"The combination-Distributed Control Systems, high demand for continuous process data, and a flexible measurement technique that produced lots of data-created a natural environment that promoted the development of communication systems directly intended for process analytics. I was very interested in this kind of work, and I enjoyed working with the end users who were our customers to understand the very subjective aspects of this kind of system design. As many people realize, often the subjective aspects of system design, as much as the functional aspects, are what make the systems useful or not."

Farmer continued, "At the same time, I was extremely fortunate to work with other people who were very creative in software and electronic design. These people readily accepted guidance that influenced not just the functions they designed but also actually the way in which the functions were implemented. Therefore, my ideas about what could make communications systems more or less useful could be brought to reality. In the days when electronic hardware was limited, memory cost thousands of dollars for handfuls of bytes, processors were slow, and Ethernet cost over $2000 per connection, creativity in system design was very important. I was fortunate to be able to help with these kinds of limitations."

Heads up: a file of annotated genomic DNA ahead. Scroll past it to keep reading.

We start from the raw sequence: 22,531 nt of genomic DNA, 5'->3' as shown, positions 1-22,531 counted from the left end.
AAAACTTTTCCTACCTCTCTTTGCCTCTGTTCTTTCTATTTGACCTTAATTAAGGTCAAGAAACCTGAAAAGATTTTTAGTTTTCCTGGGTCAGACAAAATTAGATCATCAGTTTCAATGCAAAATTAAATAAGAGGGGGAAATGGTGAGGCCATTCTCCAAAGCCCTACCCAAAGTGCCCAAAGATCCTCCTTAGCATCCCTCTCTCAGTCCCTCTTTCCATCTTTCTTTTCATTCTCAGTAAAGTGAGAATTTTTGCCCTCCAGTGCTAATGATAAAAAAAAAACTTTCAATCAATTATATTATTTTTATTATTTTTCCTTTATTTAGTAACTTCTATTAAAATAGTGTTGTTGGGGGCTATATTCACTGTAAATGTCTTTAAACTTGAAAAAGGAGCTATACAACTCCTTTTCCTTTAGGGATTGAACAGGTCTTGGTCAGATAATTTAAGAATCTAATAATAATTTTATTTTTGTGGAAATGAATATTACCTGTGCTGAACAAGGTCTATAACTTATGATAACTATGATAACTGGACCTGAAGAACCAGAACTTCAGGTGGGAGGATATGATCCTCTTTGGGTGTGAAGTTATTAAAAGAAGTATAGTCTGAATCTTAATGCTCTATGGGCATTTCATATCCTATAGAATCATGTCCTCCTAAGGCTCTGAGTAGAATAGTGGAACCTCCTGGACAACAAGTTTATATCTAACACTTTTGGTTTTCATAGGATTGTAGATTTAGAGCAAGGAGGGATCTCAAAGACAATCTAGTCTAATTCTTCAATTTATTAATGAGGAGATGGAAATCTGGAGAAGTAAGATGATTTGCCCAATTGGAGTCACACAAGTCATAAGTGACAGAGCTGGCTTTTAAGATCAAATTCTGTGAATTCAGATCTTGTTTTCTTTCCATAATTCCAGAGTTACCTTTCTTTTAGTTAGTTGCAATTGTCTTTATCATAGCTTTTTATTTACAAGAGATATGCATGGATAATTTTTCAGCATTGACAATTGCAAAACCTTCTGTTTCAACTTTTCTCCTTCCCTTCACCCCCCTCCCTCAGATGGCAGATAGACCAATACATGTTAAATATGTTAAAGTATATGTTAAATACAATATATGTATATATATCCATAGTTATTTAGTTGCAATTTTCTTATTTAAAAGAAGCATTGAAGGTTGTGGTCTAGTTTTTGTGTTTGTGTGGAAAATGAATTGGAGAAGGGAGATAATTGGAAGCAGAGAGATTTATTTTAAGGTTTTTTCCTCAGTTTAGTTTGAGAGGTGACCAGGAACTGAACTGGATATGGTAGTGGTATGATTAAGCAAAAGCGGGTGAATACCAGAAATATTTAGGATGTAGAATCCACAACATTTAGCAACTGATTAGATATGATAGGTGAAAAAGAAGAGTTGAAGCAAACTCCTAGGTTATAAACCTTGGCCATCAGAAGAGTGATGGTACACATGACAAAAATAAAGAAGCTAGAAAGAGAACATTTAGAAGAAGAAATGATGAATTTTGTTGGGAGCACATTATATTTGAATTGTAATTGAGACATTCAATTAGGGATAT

Farmer said, "One of the big challenges we work on in process analytics today is the issue of presenting communications functions in an understandable way to the users of the process analytics systems. Users often know in general terms what their functional needs are. But usually, their ideas about how those functions should be fulfilled are rather vague. It's easy, for example, to watch a modern science fiction movie and see characters talking to computers and having things happen exactly as they are supposed to. But in reality, of course, different people think about the same tasks-and want to approach the performance of those tasks-in different ways. In a movie, it's possible for the computer to simply understand underlying desires and intent and therefore to do exactly what is expected."

Not so, Farmer pointed out. "In reality, we have technology limitations, and the system designer has to understand what the user will need and want. Therefore, the task of the system designer today is to implement needed functions in a cost-effective manner and then present the user with control of those functions in a way that will be meaningful to him or her. Often, today, that is a software design challenge."

Additionally, this challenge is currently made more difficult in the process analytics business because of the relatively small number of users. Designing systems or software that will be purchased in quantities of hundreds or thousands implies far different budget and resource considerations than design of systems that will be used by millions.